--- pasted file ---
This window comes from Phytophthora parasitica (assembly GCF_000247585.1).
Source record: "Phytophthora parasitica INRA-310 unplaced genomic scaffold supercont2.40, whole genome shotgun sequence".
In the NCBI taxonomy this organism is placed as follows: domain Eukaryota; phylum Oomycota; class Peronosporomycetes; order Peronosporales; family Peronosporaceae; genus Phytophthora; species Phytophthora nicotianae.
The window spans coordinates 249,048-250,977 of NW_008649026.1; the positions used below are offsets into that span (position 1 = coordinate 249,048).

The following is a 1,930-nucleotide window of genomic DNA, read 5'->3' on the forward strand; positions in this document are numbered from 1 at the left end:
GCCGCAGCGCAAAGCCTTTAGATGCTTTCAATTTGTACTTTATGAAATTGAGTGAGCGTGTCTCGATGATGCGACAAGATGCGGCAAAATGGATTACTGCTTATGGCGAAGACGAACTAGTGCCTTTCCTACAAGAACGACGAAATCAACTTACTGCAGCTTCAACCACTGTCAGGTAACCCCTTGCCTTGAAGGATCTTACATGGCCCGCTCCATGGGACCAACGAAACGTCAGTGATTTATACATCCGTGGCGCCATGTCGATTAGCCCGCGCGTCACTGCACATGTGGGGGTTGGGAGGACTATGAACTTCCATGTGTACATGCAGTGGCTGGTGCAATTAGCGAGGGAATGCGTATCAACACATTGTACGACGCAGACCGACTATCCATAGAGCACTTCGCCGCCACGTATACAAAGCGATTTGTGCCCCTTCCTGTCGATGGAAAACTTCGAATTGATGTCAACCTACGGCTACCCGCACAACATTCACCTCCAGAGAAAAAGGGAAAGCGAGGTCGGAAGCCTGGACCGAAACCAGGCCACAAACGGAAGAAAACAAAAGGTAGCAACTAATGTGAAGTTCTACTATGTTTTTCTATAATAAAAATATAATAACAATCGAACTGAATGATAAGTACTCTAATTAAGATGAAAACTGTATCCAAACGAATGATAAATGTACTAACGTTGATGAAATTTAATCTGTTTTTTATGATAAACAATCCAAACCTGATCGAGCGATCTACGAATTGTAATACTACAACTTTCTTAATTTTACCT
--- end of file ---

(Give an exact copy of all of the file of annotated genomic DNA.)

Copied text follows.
This window comes from Phytophthora parasitica (assembly GCF_000247585.1).
Source record: "Phytophthora parasitica INRA-310 unplaced genomic scaffold supercont2.40, whole genome shotgun sequence".
In the NCBI taxonomy this organism is placed as follows: domain Eukaryota; phylum Oomycota; class Peronosporomycetes; order Peronosporales; family Peronosporaceae; genus Phytophthora; species Phytophthora nicotianae.
The window spans coordinates 249,048-250,977 of NW_008649026.1; the positions used below are offsets into that span (position 1 = coordinate 249,048).

The following is a 1,930-nucleotide window of genomic DNA, read 5'->3' on the forward strand; positions in this document are numbered from 1 at the left end:
GCCGCAGCGCAAAGCCTTTAGATGCTTTCAATTTGTACTTTATGAAATTGAGTGAGCGTGTCTCGATGATGCGACAAGATGCGGCAAAATGGATTACTGCTTATGGCGAAGACGAACTAGTGCCTTTCCTACAAGAACGACGAAATCAACTTACTGCAGCTTCAACCACTGTCAGGTAACCCCTTGCCTTGAAGGATCTTACATGGCCCGCTCCATGGGACCAACGAAACGTCAGTGATTTATACATCCGTGGCGCCATGTCGATTAGCCCGCGCGTCACTGCACATGTGGGGGTTGGGAGGACTATGAACTTCCATGTGTACATGCAGTGGCTGGTGCAATTAGCGAGGGAATGCGTATCAACACATTGTACGACGCAGACCGACTATCCATAGAGCACTTCGCCGCCACGTATACAAAGCGATTTGTGCCCCTTCCTGTCGATGGAAAACTTCGAATTGATGTCAACCTACGGCTACCCGCACAACATTCACCTCCAGAGAAAAAGGGAAAGCGAGGTCGGAAGCCTGGACCGAAACCAGGCCACAAACGGAAGAAAACAAAAGGTAGCAACTAATGTGAAGTTCTACTATGTTTTTCTATAATAAAAATATAATAACAATCGAACTGAATGATAAGTACTCTAATTAAGATGAAAACTGTATCCAAACGAATGATAAATGTACTAACGTTGATGAAATTTAATCTGTTTTTTATGATAAACAATCCAAACCTGATCGAGCGATCTACGAATTGTAATACTACAACTTTCTTAATTTTACCT